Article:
The connection between cooking and learning law is not obvious, I admit. The reason I decided to link those two activities in one blog is that I like to cook and I like to learn and I believe in creating new associations between seemingly unrelated things. Forgive me, those of you who don’t cook, but at least you eat, right?
New combinations of ideas can be powerful … and delicious like strawberries dipped in the chocolate fondue. The skill of building associations may come handy at a test when you read a fact pattern that does not seem to fit anywhere and in legal practice later, when you need to come up with a creative argument. This is similar to an issue-spotting exercise. I challenge you to try it. Pick something you like to do when you don’t study, or something you are good at, and translate your experiences from that activity into studying law. You may encounter some surprising insights.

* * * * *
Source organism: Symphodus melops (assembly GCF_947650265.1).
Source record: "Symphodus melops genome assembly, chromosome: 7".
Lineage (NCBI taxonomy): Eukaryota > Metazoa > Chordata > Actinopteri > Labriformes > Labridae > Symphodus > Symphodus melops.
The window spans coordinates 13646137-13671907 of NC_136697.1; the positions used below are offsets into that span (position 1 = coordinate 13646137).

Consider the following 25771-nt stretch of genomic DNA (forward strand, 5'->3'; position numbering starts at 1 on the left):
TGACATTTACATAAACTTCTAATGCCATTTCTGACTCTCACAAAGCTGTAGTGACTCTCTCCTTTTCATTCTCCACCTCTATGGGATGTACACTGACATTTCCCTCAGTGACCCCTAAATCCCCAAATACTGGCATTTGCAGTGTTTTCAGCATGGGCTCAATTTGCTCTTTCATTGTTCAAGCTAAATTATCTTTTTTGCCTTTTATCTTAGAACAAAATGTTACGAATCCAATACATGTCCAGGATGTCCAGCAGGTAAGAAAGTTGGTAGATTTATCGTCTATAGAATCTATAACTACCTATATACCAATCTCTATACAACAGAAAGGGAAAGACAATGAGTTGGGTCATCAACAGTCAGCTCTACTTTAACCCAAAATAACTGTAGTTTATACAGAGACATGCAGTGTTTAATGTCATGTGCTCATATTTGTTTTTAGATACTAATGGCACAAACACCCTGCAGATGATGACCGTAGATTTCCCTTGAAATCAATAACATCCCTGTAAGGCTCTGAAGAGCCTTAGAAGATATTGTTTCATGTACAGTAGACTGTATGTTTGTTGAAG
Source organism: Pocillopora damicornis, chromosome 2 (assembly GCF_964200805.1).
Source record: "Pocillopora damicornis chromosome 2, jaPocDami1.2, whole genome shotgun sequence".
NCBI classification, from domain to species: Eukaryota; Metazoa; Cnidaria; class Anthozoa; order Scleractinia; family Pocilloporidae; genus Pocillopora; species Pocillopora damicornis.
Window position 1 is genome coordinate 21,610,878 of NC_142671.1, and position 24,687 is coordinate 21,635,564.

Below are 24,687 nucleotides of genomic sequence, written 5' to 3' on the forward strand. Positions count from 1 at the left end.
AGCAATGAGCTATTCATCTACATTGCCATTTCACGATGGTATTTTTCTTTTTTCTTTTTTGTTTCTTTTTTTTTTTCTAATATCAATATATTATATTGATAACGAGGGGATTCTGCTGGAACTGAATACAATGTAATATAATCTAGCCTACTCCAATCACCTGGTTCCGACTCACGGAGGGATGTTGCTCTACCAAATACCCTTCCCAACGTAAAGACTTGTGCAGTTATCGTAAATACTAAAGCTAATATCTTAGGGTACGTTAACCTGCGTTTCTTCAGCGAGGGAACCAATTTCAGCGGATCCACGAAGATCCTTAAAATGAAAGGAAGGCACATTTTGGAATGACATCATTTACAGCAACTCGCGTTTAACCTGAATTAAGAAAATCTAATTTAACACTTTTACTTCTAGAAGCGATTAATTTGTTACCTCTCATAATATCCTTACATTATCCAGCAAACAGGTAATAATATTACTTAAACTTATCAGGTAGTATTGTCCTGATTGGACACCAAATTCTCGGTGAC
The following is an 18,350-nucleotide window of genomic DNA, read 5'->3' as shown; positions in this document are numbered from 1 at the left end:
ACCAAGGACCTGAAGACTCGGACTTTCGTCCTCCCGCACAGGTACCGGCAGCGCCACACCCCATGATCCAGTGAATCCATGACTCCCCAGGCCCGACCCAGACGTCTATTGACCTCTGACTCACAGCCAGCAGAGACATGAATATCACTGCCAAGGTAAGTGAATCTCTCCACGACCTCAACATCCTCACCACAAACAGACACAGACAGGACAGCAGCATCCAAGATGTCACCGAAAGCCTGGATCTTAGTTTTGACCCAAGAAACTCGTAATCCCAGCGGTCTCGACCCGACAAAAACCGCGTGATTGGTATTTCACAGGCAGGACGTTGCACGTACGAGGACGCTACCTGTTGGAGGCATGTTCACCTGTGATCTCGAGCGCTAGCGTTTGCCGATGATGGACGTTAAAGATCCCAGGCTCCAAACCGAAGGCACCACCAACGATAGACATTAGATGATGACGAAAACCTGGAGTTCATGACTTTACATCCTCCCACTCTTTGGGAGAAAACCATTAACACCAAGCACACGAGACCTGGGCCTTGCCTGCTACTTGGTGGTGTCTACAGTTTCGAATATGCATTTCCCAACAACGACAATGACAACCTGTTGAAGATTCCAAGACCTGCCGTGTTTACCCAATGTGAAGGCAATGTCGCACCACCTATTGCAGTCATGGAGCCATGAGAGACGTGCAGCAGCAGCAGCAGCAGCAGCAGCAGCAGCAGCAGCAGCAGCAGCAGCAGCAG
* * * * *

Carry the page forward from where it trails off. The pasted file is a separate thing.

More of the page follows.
If you want to learn more about the power of random concept combinations, read The Medici Effect: Breakthrough Insights at the Intersection of Ideas, Concepts, and Cultures by Frans Johansson.
Here is a chocolate fondue recipe for dessert:
12 ounces semisweet chocolate broken into small pieces
1/2 cup heavy cream
3 tablespoons Coffee Liqueur or any other favorite liqueur
Heat cream in a pot and pour over* the chocolate. Add the liqueur. Transfer the mixture into the fondue pot over lowest possible flame. Arrange the dipping goodies, such as bananas, apples, cherries, pineapple, or the aforementioned strawberries around the fondue pot. Spear, dip, swirl and savor!
* Is “pour over” a legal term? It can be, as in “pour over will”:
A will that leaves estate assets to a trust established before the will-maker's death. A pour over will is a protection which is intended to guarantee that any assets which were not included in the trust become assets of the trust upon the party's death.